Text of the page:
Better yet, why not use statistics, probability, and actual data to determine what makes someone more likely to have a car accident (or a heart attack) and then base your premiums on the amount you need to make a profit taking the risk that you’ll have to make a payout into account?

It’s not “bullshit:” It’s the way insurance works. Yes, it will lead to higher fees and more money for the insurance corporations, but health insurance corporations exist to earn money for their shareholders.

I don’t think the outrage should be over an insurance company trying to make money, I think it should be over using insurance companies as the financial basis of our health care system.

I totally agree that this is a terrible idea. As far as the Actuaries go, I haven’t really looked at them in detail and so I will reserve judgment. I will say, in general, that I would prefer to be charged for what I have actually done, rather than for something that is statistically possible for me to do. Kind of plays to my wide eyed sense of what is fair.

Health insurance shouldn’t be about spreading the risk of deliberate danger to those who avoid such danger. It should be about spreading the risk for random and unforeseen health problems. It should cover things that people have little to no control over, not dangers that they choose to impose upon themselves.

This sounds like an interesting idea, but can it cover a sudden very expensive thing, like cancer? A buddy of mine had a malignant tumor, and the total treatment cost over $400,000.

True, but they don’t take it on a case-by-case basis: “Well, we’ll only ping him after his accident.” Actuarial tables work on probability forecasts based on past evidence: they’ll look up the accident stats for male drivers under 25 who drink, smoke and own red '57 Chevy’s, and base your premiums accordingly - they can’t tell if you personally will have an accident, but they can make a pretty good guess at the odds of similar drivers wrapping themselves around a tree.

No but I have a supplemental major medical insurance plan. I think the deductable is something like $5,000.00, but the premiums are minimal. So basically anything under 5k I pay for.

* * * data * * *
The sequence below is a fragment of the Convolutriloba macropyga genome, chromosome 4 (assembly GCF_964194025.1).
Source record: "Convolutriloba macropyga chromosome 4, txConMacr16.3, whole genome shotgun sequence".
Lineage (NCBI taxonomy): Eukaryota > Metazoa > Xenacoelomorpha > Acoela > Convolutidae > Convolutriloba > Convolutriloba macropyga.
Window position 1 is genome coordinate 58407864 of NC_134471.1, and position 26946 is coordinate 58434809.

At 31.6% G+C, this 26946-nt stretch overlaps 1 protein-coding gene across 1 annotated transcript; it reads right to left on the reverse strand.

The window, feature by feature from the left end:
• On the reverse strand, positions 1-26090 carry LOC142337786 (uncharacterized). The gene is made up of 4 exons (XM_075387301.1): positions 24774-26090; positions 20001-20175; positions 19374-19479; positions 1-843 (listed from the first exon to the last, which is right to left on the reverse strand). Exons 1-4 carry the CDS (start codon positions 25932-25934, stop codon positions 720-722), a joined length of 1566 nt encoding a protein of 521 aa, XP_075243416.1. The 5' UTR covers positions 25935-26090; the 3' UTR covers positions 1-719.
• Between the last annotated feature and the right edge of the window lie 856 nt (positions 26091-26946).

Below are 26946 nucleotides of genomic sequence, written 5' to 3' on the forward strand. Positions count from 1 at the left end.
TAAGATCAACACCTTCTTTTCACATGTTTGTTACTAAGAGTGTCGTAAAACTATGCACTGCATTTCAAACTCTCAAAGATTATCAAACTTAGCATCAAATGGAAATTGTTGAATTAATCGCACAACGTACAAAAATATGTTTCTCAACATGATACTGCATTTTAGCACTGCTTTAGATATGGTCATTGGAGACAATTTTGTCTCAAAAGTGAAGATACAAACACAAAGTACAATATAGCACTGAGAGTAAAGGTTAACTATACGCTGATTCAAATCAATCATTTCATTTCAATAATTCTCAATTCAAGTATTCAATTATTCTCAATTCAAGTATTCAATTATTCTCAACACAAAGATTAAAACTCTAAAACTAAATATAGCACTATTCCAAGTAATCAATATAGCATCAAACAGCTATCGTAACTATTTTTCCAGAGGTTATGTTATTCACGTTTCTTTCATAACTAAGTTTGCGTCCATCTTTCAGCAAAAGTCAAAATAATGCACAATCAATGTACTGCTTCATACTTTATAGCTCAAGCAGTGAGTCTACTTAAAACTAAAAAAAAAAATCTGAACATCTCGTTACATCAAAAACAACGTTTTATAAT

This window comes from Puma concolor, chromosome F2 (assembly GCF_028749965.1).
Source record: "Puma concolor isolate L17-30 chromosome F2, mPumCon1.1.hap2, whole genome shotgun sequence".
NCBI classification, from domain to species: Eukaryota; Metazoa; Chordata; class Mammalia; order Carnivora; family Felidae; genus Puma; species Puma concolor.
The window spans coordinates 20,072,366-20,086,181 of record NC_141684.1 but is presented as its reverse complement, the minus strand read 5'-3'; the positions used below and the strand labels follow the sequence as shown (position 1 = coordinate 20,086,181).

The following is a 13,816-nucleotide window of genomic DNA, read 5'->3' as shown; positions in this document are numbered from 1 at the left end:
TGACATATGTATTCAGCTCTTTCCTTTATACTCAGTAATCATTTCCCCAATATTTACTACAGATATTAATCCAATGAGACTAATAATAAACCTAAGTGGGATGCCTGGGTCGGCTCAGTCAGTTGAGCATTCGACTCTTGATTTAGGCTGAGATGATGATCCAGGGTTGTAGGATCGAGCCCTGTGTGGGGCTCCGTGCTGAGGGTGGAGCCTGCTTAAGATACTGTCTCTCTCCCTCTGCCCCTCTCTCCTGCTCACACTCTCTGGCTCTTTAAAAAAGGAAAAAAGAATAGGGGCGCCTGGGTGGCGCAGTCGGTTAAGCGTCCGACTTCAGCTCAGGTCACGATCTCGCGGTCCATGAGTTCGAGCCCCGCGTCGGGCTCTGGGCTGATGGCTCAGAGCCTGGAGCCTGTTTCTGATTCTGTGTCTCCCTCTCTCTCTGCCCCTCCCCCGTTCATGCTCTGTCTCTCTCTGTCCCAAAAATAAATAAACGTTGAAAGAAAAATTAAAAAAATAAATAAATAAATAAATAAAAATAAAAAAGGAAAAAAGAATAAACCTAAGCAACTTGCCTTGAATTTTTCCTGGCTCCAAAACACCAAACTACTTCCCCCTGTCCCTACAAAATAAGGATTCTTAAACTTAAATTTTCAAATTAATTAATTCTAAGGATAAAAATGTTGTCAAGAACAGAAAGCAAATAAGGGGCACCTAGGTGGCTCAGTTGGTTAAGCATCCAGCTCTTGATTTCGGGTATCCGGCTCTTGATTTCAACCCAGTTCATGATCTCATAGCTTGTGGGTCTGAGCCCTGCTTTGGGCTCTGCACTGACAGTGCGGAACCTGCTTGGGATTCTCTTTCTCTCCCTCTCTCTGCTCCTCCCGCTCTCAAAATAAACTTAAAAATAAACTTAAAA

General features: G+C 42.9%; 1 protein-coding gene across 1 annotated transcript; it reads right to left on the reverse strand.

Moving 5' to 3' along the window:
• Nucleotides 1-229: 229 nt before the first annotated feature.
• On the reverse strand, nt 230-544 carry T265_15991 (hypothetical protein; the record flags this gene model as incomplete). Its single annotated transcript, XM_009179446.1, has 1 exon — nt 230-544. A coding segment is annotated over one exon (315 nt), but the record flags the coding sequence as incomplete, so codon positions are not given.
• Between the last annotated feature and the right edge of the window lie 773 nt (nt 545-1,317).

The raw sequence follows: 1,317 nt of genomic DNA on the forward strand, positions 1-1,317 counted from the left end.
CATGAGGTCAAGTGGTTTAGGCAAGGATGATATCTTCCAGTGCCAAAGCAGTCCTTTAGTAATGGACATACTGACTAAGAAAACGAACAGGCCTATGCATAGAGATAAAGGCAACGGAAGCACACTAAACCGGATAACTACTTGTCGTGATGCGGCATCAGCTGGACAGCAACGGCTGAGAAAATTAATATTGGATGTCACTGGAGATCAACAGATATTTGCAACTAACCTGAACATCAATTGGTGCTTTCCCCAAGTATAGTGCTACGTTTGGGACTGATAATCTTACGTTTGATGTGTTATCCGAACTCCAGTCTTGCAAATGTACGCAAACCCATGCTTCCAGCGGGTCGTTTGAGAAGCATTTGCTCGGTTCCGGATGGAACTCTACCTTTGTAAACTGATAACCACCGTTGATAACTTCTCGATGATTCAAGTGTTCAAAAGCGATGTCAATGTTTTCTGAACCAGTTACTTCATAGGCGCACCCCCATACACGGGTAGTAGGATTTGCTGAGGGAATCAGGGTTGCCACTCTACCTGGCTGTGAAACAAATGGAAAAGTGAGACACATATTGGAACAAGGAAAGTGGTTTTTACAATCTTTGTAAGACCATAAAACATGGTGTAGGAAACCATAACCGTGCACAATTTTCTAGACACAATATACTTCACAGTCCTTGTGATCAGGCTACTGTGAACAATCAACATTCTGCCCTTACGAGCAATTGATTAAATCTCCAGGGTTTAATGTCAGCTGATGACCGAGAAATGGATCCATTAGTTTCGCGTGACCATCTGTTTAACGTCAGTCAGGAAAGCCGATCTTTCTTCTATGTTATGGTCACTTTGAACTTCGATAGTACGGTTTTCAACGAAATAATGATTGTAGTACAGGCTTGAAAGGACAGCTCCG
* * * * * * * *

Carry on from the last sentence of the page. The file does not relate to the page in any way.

And 100% of the people who have been burned alive by molten lava have been burned alive by molten lava, but not 100% of the people that have been burned alive by molten lava die. Some of them become Darth Vader.

I think I’ve proven my point.

No, “control” is when they force you to make a lifestyle change. This is merely mild coertion, of the “You can get better rates if you live healthier; it’s up to you” variety.

This is insurance; everything is bullshit designed to excuse higher fees. I’ve sat in on a few meetings where the (auto) insurance execs were trying to decide which excuse du jour to use to justify the latest fee hikes…

IMHO lots of folks look at insurance as some kind of lottery, hoping to win the big pot of money. To me that’s just stoo-ooo-oooo-ooo-pid! The way to win is to never have to make a claim!

As far as them basing their rates on your behavior, you are giving them some money and asking them to be willing to give you lots of money in return. Damn straight they’re gonna want to know what your up to, you’re asking for their money.

askeptic has the right idea. Give them as little money as possible, and get coverage only for the MAJOR stuff.

Indeed you have, Counsellor. Or should I call you Darth Lawyer? :wink:

To expand further, a qualified major medical plan is required in order to set up a health savings account. The money in the account usually accrues interest, is pre-tax dollars, rolls over year to year if not used, and is treated exactly like an IRA when you retire